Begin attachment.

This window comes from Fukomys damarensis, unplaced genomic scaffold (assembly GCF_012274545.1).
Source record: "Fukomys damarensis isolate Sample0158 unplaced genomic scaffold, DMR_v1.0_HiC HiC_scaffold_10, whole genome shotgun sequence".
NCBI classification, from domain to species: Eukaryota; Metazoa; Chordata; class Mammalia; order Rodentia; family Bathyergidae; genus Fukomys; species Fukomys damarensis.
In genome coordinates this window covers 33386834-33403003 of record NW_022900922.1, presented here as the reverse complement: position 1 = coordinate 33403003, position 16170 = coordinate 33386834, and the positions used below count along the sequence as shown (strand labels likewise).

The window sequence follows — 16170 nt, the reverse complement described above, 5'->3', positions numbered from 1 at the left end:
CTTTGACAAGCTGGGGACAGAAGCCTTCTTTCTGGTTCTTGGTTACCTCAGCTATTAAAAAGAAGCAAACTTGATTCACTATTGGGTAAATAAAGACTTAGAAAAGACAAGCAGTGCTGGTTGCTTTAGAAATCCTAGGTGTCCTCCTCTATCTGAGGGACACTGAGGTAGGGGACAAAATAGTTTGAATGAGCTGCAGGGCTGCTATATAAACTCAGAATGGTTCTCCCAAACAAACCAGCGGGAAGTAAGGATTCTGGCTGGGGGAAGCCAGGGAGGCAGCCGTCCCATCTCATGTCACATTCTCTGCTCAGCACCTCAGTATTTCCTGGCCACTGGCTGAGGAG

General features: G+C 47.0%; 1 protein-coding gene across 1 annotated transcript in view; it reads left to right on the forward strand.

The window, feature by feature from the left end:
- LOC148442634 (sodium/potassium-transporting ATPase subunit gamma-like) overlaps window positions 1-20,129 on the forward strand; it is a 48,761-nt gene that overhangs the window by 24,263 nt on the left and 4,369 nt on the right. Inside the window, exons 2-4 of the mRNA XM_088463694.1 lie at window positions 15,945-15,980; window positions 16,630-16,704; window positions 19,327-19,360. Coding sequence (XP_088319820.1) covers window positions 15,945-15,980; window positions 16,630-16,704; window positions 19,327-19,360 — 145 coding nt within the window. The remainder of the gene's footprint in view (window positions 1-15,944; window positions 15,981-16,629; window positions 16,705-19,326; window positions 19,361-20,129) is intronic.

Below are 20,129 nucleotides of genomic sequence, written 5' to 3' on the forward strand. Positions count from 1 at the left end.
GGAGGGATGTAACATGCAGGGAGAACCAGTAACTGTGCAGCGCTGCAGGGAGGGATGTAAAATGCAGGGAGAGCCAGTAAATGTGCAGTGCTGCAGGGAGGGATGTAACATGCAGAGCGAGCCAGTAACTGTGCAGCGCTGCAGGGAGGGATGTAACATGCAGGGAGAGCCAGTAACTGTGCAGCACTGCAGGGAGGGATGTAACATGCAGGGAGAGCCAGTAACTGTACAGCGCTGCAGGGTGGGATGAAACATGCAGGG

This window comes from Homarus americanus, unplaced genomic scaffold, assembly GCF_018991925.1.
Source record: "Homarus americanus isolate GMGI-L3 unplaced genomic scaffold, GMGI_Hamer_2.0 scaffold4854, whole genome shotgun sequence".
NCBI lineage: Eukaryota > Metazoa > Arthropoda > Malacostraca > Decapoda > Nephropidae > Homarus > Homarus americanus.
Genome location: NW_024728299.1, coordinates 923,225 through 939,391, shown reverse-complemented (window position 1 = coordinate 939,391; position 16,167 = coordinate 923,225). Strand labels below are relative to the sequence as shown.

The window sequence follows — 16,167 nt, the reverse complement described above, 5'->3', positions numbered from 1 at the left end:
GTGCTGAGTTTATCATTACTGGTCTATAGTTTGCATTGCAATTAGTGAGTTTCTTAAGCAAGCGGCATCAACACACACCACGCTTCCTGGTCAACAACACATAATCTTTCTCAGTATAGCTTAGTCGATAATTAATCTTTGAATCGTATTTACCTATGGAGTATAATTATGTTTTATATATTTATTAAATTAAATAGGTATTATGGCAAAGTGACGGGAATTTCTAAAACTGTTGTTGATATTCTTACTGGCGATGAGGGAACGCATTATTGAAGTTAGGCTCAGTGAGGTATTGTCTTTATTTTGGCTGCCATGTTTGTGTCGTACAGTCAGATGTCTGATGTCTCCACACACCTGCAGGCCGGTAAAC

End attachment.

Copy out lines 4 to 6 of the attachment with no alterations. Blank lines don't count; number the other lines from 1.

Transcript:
In genome coordinates this window covers 33386834-33403003 of record NW_022900922.1, presented here as the reverse complement: position 1 = coordinate 33403003, position 16170 = coordinate 33386834, and the positions used below count along the sequence as shown (strand labels likewise).

The window sequence follows — 16170 nt, the reverse complement described above, 5'->3', positions numbered from 1 at the left end:
CTTTGACAAGCTGGGGACAGAAGCCTTCTTTCTGGTTCTTGGTTACCTCAGCTATTAAAAAGAAGCAAACTTGATTCACTATTGGGTAAATAAAGACTTAGAAAAGACAAGCAGTGCTGGTTGCTTTAGAAATCCTAGGTGTCCTCCTCTATCTGAGGGACACTGAGGTAGGGGACAAAATAGTTTGAATGAGCTGCAGGGCTGCTATATAAACTCAGAATGGTTCTCCCAAACAAACCAGCGGGAAGTAAGGATTCTGGCTGGGGGAAGCCAGGGAGGCAGCCGTCCCATCTCATGTCACATTCTCTGCTCAGCACCTCAGTATTTCCTGGCCACTGGCTGAGGAG